What this means for Overwatch and Overwatch League
Numbers of the League have been on a decline since the move to YouTube Gaming from Twitch. Many have been quick to say the League is dead. Which it is not and in fact will not be going anywhere due to Google's $160 million contract to own the rights to stream Overwatch League to Activision Blizzard. There is a constant 20,000 viewers per stream which was way less than what it was on Twitch, with a constant 70,000-100,000 people watching a stream. But the League is still enjoyable.
The departure of Jay "sinatraa" Won, however, shows how Overwatch as a game itself is failing. Jay mentions how the recent forced changes of Overwatch has caused him to enjoy the game less due to waiting hours just for a match to start, or how the game now restricts you from playing four certain characters for a whole week.
There will not be another personality like Jay in Overwatch unless Activision Blizzard start putting more attention and motives to play and grind their Tier 2 Scene. However, besides South Korea's scene, nobody knows much on North America or Europes players, as well as the South America, China, Australia, Oceanic, etc. No tournaments are ran often and the streams aren't advertised enough which are making teams pull out of the scene quick. Players feel like they are wasting their time and with VALORANT out now, Activision Blizzard has to act quick on their game and their competitive scene. The recent tournament for the new hero "Echo" was a great example of how to boost the Tier 2 Scene and if they can pump out more tournaments and advertise them correctly, it will give players motivation towards playing and grinding for a chance on the Overwatch League.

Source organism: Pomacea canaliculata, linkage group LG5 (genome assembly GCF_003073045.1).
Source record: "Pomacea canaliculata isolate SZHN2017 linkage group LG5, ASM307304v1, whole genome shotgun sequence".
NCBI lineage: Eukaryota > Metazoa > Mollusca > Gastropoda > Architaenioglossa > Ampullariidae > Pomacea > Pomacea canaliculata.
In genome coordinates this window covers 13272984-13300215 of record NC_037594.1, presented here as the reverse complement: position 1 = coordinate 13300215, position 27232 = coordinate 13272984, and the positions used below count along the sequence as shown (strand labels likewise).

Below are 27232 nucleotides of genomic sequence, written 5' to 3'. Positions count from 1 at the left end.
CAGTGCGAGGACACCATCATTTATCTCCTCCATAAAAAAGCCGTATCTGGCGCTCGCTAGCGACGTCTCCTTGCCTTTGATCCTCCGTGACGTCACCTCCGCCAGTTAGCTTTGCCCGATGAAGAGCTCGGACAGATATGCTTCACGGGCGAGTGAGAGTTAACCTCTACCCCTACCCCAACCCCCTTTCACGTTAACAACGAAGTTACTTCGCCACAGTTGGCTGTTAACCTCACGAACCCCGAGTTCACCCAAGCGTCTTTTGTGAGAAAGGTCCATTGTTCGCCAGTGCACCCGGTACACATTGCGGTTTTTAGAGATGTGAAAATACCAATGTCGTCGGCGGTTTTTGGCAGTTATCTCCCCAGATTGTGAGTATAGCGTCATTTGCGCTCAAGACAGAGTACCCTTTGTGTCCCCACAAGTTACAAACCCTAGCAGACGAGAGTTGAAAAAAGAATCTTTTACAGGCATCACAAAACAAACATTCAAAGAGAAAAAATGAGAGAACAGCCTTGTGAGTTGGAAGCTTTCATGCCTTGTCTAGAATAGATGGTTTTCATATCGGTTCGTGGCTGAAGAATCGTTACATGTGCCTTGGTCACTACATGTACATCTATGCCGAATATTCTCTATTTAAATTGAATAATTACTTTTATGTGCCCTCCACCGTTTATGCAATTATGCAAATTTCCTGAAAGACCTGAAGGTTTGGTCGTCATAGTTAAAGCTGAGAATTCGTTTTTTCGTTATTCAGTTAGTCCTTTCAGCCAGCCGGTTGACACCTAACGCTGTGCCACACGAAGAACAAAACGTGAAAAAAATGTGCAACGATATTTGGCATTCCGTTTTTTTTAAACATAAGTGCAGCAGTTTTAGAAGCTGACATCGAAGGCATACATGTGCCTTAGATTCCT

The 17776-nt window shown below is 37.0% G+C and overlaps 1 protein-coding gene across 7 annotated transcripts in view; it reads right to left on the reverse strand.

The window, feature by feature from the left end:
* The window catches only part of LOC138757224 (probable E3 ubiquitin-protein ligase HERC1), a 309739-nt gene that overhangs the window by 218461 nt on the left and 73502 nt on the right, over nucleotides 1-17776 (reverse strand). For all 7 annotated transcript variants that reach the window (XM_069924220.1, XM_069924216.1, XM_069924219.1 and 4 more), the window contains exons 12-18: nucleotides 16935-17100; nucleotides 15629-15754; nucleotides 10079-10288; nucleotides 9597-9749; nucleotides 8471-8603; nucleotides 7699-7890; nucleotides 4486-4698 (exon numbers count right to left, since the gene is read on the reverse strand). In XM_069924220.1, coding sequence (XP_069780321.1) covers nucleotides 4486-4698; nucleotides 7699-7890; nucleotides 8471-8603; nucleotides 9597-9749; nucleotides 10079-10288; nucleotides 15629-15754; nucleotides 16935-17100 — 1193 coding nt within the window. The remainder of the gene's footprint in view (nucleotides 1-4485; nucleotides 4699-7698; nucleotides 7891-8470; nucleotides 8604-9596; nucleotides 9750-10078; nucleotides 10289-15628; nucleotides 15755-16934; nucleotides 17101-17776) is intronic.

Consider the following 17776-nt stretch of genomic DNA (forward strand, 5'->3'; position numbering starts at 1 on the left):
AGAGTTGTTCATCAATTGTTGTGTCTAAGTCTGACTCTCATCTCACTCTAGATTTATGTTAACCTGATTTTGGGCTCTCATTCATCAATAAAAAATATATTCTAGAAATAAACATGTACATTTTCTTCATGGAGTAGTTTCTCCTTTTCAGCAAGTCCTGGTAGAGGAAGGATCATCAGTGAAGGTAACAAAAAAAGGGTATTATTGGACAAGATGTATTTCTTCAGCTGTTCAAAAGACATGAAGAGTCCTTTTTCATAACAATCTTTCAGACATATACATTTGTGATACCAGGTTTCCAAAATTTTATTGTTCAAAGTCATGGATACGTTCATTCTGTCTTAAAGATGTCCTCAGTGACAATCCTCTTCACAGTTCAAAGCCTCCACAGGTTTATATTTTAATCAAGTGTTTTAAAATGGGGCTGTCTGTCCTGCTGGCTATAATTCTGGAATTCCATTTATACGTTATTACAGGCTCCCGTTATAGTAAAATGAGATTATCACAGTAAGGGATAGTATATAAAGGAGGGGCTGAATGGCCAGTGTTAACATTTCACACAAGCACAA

What this means for VALORANT and the Future
Teams are slowly starting to come into VALORANT and picking up streaming personalities and other promising gems to play for their competitive team. For example, "Sentinels" is a current team for VALORANT which signed former Overwatch League pro "sinatraa" and has also picked up players from CS:GO, such as former pros "ShAzAm" and "sicK." Cloud 9 has picked up one player so far and more orgs are picking up and forming their VALORANT teams.
The future of VALORANT looks promising. However, many have pointed out how picking up unproven streaming personalities and players would be a bad idea considering the game has been out for less than a month and it still has many bugs and exploits. The competitive scene is also not established yet and the game still has yet to release their much anticipated "Ranked" mode where all players can compete for a chance at the top of the ladder in VALORANT.
It is also concerning for Sinatraa since the VALORANT competitive scene could flop for him and he will have to resort to going back to the League if it does not work out. The game is still too young to predict what will happen, but with Riot managing the game, it should see similar success to their other majorly successful title "League Of Legends", with an established and insanely popular competitive scene which puts up good numbers despite the game being a decade old. VALORANT will keep on growing only if Riot can make it keep growing like they did with League of Legends.